December 06, 2009
It's Europe and the streets are filled with fashionably dressed Christmas shoppers. The intricate city of Barcelona wraps around a large port filled with mega yachts and wintering cruisers from all around the globe. In amongst the glimmering boats on display is that little white sail boat from America with four bath towels drying on the life lines. Noche is like the clown car that missed a turn and fell behind the circus.
I started a couch surfing account, and now am mother hen for backpackers traveling through Europe. I woke up this morning and there was a beautiful Brazilian girl snuggled up next to my nineteen year old German couch surfer, out on the deck was a bag full of groceries a bottle of wine and two books on the Balearic Islands that a stranger had brought to us in the night. Its just like Christmas around here, except I am wearing flip flops and board shorts (not so much because it is blazing hot on the Coasta Brava, but because laundry is so expensive).
So here is the update:
Since my parents are the only one's that read this blog and they came for the French Canals, I can save them for latter. We made it to the Mediterranean! I am sailing in the Mediterranean. Wow get out the pencil and cross something off the list of things to do in life. I know everyone else knows this, but the Med is in fact expensive, and the winter winds are unpredictably strong, and the sea state is a mess. So the images I had of clear water, petite villages and cocktail parties on Noche were congered from postcard images taken during the summer. The good news is when I pull up to a petite village the office that collects money has dust on the door knob and the money collector is on holiday, so its free. People don't sail the Med in the Winter.
Ok the real update. I got Ludo. The Ya Ya sisterhood road trip is almost complete.
Two months ago, I met a kid my age on dock in Bordeaux and he helped me remove the mast so Noche could qualify as a Canal boat. Ludo and his father had spent two years completely restoring and preparing a boat to sail from France to Cuba, and were scheduled to depart the following week. We kept in touch and a month later he called me with news that his mother was ill and his sail boat would be parked for another year. He was on the next train to Noche and now we are sailing the Med together. He speaks Portuguese, French, English, Spanish, knows good cheese and can read a wine bottle so he is handy as it gets on Noche.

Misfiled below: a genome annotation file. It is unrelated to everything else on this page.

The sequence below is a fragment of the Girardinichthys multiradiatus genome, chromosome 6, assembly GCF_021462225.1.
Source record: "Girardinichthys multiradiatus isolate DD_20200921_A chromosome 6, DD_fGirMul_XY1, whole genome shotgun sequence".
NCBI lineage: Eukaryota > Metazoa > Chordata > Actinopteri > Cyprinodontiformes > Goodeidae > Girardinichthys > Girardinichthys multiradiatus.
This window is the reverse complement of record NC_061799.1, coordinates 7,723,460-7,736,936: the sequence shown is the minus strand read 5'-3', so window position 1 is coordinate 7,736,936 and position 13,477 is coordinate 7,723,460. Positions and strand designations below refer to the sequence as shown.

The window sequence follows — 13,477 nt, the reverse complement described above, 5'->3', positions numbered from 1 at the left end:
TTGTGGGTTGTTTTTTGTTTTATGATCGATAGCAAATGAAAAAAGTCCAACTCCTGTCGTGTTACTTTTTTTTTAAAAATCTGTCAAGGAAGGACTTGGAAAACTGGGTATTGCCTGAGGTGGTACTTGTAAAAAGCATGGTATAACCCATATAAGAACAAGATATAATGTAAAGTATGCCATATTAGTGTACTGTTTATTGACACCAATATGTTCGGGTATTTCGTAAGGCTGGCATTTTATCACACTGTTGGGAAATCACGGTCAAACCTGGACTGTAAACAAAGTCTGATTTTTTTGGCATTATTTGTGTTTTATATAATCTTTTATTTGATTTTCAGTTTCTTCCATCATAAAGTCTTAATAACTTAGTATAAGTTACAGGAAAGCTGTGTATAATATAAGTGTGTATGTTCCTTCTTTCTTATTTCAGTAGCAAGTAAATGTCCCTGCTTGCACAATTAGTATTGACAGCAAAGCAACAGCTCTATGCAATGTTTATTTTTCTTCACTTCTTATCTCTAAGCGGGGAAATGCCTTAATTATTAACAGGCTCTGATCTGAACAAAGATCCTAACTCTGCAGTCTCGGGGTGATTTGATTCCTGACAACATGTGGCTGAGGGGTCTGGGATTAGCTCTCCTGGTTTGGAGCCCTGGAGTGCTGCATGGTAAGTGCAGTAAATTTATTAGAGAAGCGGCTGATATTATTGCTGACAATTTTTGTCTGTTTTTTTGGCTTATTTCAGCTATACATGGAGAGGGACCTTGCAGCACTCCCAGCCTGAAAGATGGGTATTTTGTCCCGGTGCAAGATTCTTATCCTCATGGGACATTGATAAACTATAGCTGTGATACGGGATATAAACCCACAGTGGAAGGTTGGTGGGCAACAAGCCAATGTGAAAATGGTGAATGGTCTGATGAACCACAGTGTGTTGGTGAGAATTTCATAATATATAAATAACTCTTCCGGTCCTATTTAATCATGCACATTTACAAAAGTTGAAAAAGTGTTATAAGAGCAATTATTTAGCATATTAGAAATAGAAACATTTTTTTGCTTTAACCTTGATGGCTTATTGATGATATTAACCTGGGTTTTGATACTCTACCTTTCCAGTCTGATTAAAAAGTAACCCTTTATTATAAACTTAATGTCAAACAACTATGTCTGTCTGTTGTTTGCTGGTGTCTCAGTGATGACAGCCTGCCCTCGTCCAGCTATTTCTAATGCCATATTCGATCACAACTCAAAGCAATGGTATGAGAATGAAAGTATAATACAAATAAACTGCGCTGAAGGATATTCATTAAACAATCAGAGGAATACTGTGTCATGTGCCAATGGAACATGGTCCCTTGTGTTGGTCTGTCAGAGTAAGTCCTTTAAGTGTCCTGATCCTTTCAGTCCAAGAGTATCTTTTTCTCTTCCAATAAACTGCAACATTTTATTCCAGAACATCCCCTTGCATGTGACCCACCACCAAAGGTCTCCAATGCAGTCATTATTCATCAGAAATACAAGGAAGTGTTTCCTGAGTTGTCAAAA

I have always had a pang of fear about traveling alone, but each time I set off, I learn again and again that you are only alone for one or two days.
If you follow a calling you'll meet like minded people along the way. I meet alot of people who say, they would love to do what I am doing. Its a phrase that I do not understand. I feel like I am working down the list of things I want to do before I die, and everyday I am anxious because I don't think I have enough time. I cant imagine how I would feel if I wasn't doing my list, if I was doing something else instead. Life can take a turn and those dreams we've saved for later might not happen. Ludo and his father will sail some day, and in the meantime Noche will fill in the gap.
Yesterday, we met a Lithuanian girl and her French Canadian boy friend who have been living in Barcelona for six months. She is a bartender, living off 800 euros a month, and he passes out flyers for a discotheque and rakes in 400 euros a month. They have an apartment, nice clothes, etc and look like every other Barcelonan. They took Ludo and I rockclimbing all day, and hosted us around the city. She speaks six languages, and is in her second year of her masters in sociology. He speaks four languages and skateboards all day. This city is full of young people from all over the world, and the lingua franca is English. I speak broken English, burn 400 euros a week, and don't have nice clothes. There is no real point to my story other than, my jaw dropped when I learned how much money they live lavishly on, and how extravagantly well cultured citizens of the world can be.
I am doing this cliche voyage of simplicty, sailing around the world, powered by the wind, and my head spins when I meet a 22 year old Belgian kid who has walked from his home in Antwerp to Tibet and back with out ever paying for a bus or train. Or when a wispy 19 year old French girl trumps me by thumbing it from Mexico to Canada with homemade signs and seventy bucks. There are so many amazing stories out there and I never stop being amazed by how people can do so much with no fear and no money. You can go round the world by lifting your thumb. That is amazing. It's proof that people are good natured and you don't have to be afraid. I continue to learn every day out here.